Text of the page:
Northing and Easting values are marked on the sides of a map with the UTM projection.
Determining The UTM Coordinates For A Point On A Map
The following methods work with all international maps.
Working With U.S.G.S Topographical Map Scales.
The UTM grid is shown on all quadrangle maps prepared by the U.S. Geological Survey (USGS) Department of the U.S. government.
On 7.5-minute quadrangle maps (1:24,000 and 1:25,000 scale) and 15-minute quadrangle maps (1:50,000, 1:62,500, and standard-edition 1:63,360 scales), the UTM grid lines are indicated at intervals of 1,000 meters, either by blue ticks in the margins of the map, or with full grid lines. The 1,000-meter value of the ticks is shown for every tick or grid line. In addition, the actual meter value is shown for ticks nearest the southeast and northwest corners of the map. Provisional maps at 1:63,360 scale show full UTM grids at 5,000-meter intervals.
Map Grid Lines: 1,000 by 1,000 Meters
The grid value of line A-A is 357,000 meters east. The grid value of line B-B is 4,276,000 meters north. Point P is 800 meters east and 750 meters north of the grid lines; therefore, the grid coordinates of point P are north 4,276,750 and east 357,800.
To use the UTM grid, you can place a transparent grid overlay on the map to subdivide the grid, or you can draw lines on the map connecting corresponding ticks on opposite edges. The distances can be measured in meters at the map scale between any map point and the nearest grid lines to the south and west. The northing of the point is the value of the nearest grid line south of it plus its distance north of that line; its easting is the value of the nearest grid line west of it plus its distance east of that line (see fig. 2).
On maps at 1:100,000 and 1:250,000 scale, a full UTM grid is shown at intervals of 10,000 meters and is numbered and used in the same way.
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U.S.G.S. Definition of Universal Transverse Mercator Grid System (UTM)
The Universal Transverse Mercator Grid System (UTM) provides rectangular coordinates that may be used to indicate locations of points on the surface of the Earth. UTM involves linear measurements, and the unit of measure is the meter. A point is located by specifying a hemispheric indicator, a zone number, an easting value, and a northing value.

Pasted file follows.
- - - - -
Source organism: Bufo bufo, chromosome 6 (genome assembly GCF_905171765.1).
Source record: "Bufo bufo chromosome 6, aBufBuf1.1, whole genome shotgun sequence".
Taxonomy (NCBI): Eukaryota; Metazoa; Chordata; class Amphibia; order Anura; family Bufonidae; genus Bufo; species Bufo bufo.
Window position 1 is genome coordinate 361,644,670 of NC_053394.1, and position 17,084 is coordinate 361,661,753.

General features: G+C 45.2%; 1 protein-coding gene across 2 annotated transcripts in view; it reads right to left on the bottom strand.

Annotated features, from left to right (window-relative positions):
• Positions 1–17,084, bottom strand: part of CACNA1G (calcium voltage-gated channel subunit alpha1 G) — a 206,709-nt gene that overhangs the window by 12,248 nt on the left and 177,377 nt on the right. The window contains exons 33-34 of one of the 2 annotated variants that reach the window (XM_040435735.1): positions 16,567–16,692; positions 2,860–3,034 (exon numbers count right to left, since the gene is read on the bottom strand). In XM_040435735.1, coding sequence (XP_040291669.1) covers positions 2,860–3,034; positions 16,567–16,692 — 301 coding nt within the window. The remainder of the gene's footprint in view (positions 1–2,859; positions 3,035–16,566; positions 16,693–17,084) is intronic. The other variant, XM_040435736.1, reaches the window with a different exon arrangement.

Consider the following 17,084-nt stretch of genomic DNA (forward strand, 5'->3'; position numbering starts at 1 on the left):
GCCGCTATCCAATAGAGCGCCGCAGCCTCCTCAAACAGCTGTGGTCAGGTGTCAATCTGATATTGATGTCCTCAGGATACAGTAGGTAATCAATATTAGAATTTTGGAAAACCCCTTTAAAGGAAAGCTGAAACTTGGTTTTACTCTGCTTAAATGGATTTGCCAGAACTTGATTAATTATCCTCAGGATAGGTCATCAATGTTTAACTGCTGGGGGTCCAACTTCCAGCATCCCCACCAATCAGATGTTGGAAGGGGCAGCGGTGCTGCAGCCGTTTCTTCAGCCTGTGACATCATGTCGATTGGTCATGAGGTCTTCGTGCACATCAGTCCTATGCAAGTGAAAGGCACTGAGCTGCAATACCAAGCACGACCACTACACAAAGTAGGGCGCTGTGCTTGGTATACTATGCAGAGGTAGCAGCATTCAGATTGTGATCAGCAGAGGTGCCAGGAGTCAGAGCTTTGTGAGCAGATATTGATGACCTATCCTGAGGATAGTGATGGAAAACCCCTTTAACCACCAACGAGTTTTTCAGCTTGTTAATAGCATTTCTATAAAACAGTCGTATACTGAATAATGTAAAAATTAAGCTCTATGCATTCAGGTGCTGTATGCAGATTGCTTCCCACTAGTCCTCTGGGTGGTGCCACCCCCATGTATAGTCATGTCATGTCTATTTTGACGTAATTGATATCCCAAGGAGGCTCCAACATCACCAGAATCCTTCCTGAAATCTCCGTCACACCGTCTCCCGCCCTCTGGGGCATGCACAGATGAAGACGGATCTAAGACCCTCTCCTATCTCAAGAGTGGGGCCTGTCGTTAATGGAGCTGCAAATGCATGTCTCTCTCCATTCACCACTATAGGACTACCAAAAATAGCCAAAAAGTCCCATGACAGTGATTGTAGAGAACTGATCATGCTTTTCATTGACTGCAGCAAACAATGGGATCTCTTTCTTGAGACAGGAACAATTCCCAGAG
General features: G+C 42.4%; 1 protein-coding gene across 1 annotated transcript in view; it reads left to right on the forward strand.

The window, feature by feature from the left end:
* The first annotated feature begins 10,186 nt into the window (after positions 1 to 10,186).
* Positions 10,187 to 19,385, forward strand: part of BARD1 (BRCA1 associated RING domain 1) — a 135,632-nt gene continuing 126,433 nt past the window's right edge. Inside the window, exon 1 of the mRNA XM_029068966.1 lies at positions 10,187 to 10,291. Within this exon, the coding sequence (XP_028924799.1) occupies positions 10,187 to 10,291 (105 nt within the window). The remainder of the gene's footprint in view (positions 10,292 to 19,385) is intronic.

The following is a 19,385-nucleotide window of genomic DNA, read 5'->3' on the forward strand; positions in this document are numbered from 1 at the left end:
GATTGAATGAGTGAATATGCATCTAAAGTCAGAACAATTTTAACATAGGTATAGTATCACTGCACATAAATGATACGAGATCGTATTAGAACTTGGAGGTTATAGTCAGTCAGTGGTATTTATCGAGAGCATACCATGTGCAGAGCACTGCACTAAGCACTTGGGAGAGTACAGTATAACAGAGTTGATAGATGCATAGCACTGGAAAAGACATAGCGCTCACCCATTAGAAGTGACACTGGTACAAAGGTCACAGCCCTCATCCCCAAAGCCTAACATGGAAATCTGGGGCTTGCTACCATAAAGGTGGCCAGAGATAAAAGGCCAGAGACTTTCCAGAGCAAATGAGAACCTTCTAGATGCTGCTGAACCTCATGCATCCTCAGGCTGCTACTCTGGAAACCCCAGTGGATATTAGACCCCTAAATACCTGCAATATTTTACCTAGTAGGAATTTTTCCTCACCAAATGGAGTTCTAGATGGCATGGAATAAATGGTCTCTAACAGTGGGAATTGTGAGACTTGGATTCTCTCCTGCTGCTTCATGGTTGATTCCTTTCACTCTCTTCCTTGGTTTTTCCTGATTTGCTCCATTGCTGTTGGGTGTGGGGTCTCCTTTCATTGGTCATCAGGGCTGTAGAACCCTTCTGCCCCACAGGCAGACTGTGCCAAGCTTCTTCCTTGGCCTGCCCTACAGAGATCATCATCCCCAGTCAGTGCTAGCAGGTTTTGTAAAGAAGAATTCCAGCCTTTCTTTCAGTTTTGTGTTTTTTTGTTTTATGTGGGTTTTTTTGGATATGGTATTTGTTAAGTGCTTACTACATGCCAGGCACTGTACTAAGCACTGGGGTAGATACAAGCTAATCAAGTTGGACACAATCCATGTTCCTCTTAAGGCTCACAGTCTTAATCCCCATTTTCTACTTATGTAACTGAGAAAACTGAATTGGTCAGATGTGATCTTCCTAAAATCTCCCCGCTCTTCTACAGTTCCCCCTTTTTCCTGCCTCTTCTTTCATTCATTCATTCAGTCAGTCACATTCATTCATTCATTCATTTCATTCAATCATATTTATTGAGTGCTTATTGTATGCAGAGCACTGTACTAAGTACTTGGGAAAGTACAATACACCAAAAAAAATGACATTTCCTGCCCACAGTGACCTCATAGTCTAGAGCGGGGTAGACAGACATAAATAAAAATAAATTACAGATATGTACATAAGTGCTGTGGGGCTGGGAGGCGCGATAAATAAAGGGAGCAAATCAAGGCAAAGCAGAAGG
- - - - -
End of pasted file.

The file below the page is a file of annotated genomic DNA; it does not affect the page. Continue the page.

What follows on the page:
UTM is designed for world use between 80 degrees south latitude and 84 degrees north latitude. The globe is divided into narrow zones, 6 degrees of longitude in width, starting at the 180 degree meridian of longitude and progressing eastward. The zones are numbered 1 through 60. Each zone has, as its east and west limits, a meridian of longitude. Each zone also has a central meridian passing through the center of the zone. The location of any point within a zone is given in relation to the central meridian within that zone and the equator. The system zone yields positive values for the identification of a point on the earth's surface by first assigning numeric values to the equator and the central meridian. Then, a point's north-south location is obtained by either adding or subtracting the point's distance north or south of the equator. Similarly, a point's east-west location is obtained by either adding or subtracting the point's distance east or west of the central meridian.
A value of 500,000 meters is assigned to the central meridian of each zone in order to avoid negative numbers at the west edge of the zone. The values increase from west to east. For north-south values in the northern hemisphere, the equator is assigned 0 meters, and the numbers increase toward the north pole. In the southern hemisphere, the equator is assigned 10,000,000 meters, and the numbers decrease toward the south pole.
On a map, appropriate values for the easting and northing of a point are determined relative to labeled grid lines. A point on the equator is assigned a value of zero for its northing and is treated as if it were in the northern hemisphere. A point on a boundary meridian is assigned the zone number for the zone to the east of the point.